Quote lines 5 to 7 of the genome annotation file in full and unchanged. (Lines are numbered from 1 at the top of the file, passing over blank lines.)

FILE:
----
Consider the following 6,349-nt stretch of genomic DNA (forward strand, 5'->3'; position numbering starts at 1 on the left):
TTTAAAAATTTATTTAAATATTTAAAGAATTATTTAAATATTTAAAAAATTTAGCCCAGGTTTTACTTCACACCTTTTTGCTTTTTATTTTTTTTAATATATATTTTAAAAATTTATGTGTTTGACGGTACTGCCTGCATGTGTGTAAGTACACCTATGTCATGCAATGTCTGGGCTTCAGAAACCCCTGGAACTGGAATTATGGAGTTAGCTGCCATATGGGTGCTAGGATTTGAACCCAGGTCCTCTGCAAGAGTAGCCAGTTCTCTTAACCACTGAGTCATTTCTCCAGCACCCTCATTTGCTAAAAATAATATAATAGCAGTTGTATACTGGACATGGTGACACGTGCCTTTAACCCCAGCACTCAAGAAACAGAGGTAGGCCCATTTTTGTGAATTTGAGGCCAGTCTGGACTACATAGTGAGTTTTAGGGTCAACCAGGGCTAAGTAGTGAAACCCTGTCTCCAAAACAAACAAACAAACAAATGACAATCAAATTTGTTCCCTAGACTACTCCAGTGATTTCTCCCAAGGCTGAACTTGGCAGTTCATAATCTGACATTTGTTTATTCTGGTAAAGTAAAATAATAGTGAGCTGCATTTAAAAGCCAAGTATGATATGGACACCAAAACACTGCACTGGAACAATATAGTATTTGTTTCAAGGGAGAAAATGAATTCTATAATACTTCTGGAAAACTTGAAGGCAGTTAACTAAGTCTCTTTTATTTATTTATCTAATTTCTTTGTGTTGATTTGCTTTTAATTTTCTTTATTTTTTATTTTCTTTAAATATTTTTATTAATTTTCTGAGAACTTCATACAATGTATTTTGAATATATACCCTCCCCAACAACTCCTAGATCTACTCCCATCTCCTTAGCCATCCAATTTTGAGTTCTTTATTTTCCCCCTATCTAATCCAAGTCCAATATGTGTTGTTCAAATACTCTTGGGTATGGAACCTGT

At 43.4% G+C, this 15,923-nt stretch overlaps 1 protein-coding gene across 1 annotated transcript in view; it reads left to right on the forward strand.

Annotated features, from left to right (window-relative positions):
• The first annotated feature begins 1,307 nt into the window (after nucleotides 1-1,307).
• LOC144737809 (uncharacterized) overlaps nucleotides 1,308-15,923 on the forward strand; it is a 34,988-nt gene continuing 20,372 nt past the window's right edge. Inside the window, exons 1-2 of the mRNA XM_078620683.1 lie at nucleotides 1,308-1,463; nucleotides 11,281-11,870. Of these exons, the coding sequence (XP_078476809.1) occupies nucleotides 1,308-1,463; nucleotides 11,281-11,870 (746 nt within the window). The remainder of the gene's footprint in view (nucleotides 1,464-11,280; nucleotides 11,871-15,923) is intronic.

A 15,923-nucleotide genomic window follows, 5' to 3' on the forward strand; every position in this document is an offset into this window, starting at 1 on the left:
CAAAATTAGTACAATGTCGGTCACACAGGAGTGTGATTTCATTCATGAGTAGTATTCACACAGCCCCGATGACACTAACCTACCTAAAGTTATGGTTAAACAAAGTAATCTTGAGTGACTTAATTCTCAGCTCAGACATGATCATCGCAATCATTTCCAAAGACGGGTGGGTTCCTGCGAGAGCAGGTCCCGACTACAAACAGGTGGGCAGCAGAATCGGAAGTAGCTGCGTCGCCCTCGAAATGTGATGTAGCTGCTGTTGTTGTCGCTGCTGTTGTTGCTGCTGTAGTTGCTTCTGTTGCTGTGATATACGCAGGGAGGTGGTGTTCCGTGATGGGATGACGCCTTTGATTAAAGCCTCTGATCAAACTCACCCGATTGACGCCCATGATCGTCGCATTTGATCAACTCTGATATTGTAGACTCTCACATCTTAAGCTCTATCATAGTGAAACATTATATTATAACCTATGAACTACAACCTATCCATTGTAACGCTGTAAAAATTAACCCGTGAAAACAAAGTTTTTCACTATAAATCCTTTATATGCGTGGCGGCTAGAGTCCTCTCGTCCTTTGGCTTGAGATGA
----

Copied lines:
• The first annotated feature begins 1,307 nt into the window (after nucleotides 1-1,307).
• LOC144737809 (uncharacterized) overlaps nucleotides 1,308-15,923 on the forward strand; it is a 34,988-nt gene continuing 20,372 nt past the window's right edge. Inside the window, exons 1-2 of the mRNA XM_078620683.1 lie at nucleotides 1,308-1,463; nucleotides 11,281-11,870. Of these exons, the coding sequence (XP_078476809.1) occupies nucleotides 1,308-1,463; nucleotides 11,281-11,870 (746 nt within the window). The remainder of the gene's footprint in view (nucleotides 1,464-11,280; nucleotides 11,871-15,923) is intronic.

A 15,923-nucleotide genomic window follows, 5' to 3' on the forward strand; every position in this document is an offset into this window, starting at 1 on the left: